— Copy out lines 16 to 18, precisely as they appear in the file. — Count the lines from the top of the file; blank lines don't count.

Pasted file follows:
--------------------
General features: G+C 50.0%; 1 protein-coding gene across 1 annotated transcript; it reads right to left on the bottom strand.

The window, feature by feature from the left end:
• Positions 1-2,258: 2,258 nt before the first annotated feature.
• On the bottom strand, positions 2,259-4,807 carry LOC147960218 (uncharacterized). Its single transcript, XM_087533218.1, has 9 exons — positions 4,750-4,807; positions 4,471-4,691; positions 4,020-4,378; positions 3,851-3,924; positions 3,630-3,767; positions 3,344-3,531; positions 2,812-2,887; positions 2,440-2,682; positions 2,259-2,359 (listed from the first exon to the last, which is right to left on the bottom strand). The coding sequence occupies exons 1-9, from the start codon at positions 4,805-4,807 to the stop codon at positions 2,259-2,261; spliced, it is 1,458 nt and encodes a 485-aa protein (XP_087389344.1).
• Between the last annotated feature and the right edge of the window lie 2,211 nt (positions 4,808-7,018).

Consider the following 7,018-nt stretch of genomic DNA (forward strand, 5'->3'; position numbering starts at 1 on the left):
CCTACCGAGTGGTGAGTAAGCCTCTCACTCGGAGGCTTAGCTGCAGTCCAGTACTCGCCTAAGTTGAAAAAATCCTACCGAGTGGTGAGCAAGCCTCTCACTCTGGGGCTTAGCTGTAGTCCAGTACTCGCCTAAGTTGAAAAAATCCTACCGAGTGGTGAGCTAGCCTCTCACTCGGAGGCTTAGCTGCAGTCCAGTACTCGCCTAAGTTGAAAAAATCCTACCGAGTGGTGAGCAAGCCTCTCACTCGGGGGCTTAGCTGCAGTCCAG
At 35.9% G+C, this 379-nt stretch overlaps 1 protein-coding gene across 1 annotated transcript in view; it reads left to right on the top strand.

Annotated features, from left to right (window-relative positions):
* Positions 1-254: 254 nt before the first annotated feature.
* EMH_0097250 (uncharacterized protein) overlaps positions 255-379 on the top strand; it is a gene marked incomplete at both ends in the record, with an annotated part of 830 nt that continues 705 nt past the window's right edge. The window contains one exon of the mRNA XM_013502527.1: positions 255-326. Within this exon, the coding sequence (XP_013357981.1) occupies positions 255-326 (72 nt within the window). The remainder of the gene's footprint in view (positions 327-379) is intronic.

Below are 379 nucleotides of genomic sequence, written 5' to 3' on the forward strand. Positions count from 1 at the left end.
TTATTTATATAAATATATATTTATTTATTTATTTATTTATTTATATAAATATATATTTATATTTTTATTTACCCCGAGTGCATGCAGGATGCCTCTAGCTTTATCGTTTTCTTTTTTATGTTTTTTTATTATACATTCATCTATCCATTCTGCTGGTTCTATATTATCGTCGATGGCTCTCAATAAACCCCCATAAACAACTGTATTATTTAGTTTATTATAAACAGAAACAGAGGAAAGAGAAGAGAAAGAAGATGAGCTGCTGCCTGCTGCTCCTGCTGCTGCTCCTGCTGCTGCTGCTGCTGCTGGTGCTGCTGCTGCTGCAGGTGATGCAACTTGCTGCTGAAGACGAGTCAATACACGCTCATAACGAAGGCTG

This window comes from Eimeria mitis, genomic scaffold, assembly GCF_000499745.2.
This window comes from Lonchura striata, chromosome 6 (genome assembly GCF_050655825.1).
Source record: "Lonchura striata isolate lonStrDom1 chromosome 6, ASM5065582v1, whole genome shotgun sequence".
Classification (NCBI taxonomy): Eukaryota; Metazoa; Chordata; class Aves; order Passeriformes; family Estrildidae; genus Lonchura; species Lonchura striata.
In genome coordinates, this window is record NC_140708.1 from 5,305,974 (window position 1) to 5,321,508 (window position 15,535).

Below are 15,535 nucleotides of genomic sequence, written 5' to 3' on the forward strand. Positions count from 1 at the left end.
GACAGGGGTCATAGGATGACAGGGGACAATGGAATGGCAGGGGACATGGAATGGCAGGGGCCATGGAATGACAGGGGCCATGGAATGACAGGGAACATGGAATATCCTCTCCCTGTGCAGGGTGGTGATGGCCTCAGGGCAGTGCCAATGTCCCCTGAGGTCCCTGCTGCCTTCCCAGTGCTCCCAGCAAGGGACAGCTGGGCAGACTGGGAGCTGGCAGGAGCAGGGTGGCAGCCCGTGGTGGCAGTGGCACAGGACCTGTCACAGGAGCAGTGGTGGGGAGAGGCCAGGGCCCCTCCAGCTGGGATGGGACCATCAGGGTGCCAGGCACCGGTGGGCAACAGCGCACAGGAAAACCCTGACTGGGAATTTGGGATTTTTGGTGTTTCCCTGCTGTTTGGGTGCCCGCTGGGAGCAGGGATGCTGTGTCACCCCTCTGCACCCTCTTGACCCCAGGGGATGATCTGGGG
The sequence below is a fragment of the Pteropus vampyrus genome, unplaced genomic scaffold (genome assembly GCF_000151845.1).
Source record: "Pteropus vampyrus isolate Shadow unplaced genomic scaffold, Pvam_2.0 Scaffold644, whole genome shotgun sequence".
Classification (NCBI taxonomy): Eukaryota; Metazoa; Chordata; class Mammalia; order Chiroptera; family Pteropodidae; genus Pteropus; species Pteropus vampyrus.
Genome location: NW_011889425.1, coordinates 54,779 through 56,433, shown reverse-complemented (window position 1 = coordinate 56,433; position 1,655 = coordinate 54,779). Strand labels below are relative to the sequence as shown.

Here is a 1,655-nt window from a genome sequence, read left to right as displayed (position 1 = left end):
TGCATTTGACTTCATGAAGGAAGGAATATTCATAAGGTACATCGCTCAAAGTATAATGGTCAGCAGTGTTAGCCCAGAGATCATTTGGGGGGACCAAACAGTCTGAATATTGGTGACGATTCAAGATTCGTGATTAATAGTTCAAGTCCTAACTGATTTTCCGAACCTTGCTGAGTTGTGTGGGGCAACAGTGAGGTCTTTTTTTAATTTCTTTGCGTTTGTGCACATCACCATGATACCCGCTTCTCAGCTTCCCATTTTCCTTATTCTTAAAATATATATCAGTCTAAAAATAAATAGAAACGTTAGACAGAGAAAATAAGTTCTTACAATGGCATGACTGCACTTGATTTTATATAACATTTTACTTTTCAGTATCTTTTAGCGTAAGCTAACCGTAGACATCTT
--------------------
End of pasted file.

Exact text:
Source record: "Lonchura striata isolate lonStrDom1 chromosome 6, ASM5065582v1, whole genome shotgun sequence".
Classification (NCBI taxonomy): Eukaryota; Metazoa; Chordata; class Aves; order Passeriformes; family Estrildidae; genus Lonchura; species Lonchura striata.
In genome coordinates, this window is record NC_140708.1 from 5,305,974 (window position 1) to 5,321,508 (window position 15,535).